Metropolitan Jonah said that he accepted his reduced role “with all humility.” Ecumenical Patriarch Bartholomew had asked Archbishop Demetrios not to invite the prelate because OCA’s autocephaly (the Orthodox term for churches that are self-ruled) is not recognized by the Patriarchate. Archbishop Demetrios declined the Patriarch’s request, but a compromise was agreed upon where the Metropolitan could participate as a bishop, which created some thorny technical problems about his authority. The OCA received recognition in 1970 from the Patriarchate of Moscow, with which the Metropolitan has ties, but that stepped on the toes of the Ecumenical Patriarchate, a rift that has continued.

Meanwhile, TNH has learned that Archbishop Demetrios was particularly worried ahead of the assembly, fearing possible alliances and surprises from the bishops attending the proceedings - especially in regards to the issue of the Orthodox Diaspora and autocephaly. In an interview in TNH's print edition (May 22-28, 2010), Metropolitan Philip of the Antiochian Orthodox Church openly questioned the existence of an Orthodox Diaspora and expressed reservations about the role of the assembly.

Prior to the start of the assembly's proceedings, Archbishop Demetrios held a meeting with the hierarchs of the Greek Orthodox Archdiocese of America to brief them on the assembly and explain the positions that he would maintain throughout the proceedings. During the meeting, he reportedly did not hide his concern about the assembly's outcome.

Based on the information currently available to TNH, the first day of the proceedings went well, despite the comments made by a Romanian bishop and Metropolitan Philip, the Vice-Chairman of the assembly, regarding the state of the Diaspora in America.

The assembly began with an invocation delivered by Archbishop Demetrios, followed by his keynote address, in which he discussed the recent holiday of Pentecost and conveyed the blessings and wishes of Ecumenical Patriarch Bartholomew. He also mentioned the Ecumenical Patriarch's historic trip to Russia, which is taking place.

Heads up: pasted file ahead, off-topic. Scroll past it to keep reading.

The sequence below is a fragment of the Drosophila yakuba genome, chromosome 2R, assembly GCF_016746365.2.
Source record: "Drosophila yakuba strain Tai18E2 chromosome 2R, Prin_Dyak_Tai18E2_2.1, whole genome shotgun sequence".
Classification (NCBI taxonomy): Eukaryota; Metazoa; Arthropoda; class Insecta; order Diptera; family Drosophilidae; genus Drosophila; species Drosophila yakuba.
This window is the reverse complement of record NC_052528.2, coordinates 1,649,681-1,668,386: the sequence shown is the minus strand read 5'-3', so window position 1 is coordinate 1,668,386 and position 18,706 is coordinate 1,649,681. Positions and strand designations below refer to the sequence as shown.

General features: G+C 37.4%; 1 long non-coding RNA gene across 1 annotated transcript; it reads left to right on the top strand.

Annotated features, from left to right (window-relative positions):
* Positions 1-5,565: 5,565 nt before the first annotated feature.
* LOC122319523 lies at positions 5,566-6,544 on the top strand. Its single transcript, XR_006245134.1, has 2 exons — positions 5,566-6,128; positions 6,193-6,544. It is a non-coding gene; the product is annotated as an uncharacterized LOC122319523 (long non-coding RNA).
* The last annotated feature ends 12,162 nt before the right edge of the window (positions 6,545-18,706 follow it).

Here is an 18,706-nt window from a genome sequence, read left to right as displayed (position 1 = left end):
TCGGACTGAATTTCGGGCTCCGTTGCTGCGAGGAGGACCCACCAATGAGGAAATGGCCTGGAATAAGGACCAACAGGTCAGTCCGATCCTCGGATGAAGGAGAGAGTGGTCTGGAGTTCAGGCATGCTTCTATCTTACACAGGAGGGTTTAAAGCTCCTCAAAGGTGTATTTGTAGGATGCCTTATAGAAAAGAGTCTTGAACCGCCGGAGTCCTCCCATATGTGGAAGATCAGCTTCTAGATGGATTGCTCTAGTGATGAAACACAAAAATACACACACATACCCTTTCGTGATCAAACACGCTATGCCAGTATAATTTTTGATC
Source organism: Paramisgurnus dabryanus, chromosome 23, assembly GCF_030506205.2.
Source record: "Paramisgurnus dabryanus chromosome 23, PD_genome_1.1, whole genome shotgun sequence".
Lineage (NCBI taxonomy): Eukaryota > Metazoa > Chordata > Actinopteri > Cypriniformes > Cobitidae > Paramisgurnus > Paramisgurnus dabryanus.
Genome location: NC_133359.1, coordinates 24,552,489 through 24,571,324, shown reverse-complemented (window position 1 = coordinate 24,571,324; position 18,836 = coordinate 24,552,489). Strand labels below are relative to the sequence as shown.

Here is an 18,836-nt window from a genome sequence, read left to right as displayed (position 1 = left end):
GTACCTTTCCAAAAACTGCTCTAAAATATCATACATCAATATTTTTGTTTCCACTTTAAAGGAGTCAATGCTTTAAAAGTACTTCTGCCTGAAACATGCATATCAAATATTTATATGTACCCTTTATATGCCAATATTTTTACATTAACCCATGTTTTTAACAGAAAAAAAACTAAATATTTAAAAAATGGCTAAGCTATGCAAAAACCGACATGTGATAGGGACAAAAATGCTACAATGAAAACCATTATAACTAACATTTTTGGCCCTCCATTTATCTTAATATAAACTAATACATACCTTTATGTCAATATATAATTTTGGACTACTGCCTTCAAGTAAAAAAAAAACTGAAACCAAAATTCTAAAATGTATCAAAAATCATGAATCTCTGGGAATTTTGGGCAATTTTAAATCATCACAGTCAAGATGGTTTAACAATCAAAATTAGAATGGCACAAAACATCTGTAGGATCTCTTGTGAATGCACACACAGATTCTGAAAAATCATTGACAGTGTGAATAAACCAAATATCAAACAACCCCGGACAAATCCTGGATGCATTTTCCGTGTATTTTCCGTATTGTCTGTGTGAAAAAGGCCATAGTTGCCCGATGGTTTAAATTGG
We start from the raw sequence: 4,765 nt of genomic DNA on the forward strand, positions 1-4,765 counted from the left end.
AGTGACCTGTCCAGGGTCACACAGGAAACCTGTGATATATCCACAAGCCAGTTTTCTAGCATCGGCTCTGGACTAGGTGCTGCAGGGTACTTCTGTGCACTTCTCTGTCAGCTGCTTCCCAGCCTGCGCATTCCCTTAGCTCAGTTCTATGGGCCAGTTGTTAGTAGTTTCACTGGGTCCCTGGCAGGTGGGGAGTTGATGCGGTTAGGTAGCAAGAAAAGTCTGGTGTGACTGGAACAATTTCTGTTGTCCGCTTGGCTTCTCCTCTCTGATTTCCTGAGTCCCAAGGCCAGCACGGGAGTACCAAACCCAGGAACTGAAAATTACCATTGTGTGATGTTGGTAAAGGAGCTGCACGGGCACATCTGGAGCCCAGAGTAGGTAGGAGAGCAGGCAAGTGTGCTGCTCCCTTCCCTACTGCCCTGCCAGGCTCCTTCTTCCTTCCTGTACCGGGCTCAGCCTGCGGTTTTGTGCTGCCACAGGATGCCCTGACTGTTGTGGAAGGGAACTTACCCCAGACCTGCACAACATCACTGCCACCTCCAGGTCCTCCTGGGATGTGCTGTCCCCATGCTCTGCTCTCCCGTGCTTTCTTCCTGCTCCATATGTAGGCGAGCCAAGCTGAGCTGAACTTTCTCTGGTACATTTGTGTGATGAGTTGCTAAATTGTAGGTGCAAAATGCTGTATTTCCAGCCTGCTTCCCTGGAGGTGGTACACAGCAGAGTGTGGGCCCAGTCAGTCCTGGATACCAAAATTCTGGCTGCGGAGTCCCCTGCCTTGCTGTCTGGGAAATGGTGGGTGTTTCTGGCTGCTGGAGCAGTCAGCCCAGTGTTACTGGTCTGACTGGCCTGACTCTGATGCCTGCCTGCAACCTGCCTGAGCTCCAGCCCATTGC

Archbishop Demetrios was especially careful in his language regarding ecclesiastical unity and the cultural differences that exist between the different Orthodox Churches in America.

"We strive for unity because the Lord asked of us to be one, but diversity and differentiation are not to be feared. They are gifts that are to be used for the glory of God," he noted.

In addition, he added that "our unity cannot exist to destroy such differentiation; rather, our unity is meant to flourish as a result of our natural diversity, be it linguistic, cultural or ethnic," and asked himself "Is this not exactly the condition of our universal Orthodoxy today?"

Archbishop Demetrios also reminded his fellow bishops that "Of course, problems related to unity, or to differentiation, or to both, always existed in the Church, starting already in the time of the Apostles, as the Book of the Acts of the Apostles testifies. This is a valid observation for us today."

In regards to the issue of the Diaspora, Archbishop Demetrios explained that "The word 'Diaspora' is not being used in any pejorative sense; rather it is merely a description of places where no single Autonomous or Autocephalous Church governs all the Orthodox who live therein."